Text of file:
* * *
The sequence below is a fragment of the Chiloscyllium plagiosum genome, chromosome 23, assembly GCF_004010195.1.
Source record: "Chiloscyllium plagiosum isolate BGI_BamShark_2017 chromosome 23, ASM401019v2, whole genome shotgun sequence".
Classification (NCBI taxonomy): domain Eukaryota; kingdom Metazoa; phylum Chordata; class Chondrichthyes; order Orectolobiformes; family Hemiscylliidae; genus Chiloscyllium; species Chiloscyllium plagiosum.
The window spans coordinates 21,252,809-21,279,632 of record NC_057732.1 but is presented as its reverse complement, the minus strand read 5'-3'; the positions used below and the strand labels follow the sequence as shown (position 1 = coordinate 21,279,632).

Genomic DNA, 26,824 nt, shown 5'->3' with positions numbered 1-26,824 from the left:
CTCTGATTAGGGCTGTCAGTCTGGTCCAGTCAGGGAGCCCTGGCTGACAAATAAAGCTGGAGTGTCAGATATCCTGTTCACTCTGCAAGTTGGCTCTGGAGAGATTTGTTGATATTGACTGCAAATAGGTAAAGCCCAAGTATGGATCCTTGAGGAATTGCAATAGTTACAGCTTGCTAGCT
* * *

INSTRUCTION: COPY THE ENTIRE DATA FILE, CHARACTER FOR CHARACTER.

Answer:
The sequence below is a fragment of the Chiloscyllium plagiosum genome, chromosome 23, assembly GCF_004010195.1.
Source record: "Chiloscyllium plagiosum isolate BGI_BamShark_2017 chromosome 23, ASM401019v2, whole genome shotgun sequence".
Classification (NCBI taxonomy): domain Eukaryota; kingdom Metazoa; phylum Chordata; class Chondrichthyes; order Orectolobiformes; family Hemiscylliidae; genus Chiloscyllium; species Chiloscyllium plagiosum.
The window spans coordinates 21,252,809-21,279,632 of record NC_057732.1 but is presented as its reverse complement, the minus strand read 5'-3'; the positions used below and the strand labels follow the sequence as shown (position 1 = coordinate 21,279,632).

Genomic DNA, 26,824 nt, shown 5'->3' with positions numbered 1-26,824 from the left:
CTCTGATTAGGGCTGTCAGTCTGGTCCAGTCAGGGAGCCCTGGCTGACAAATAAAGCTGGAGTGTCAGATATCCTGTTCACTCTGCAAGTTGGCTCTGGAGAGATTTGTTGATATTGACTGCAAATAGGTAAAGCCCAAGTATGGATCCTTGAGGAATTGCAATAGTTACAGCTTGCTAGCT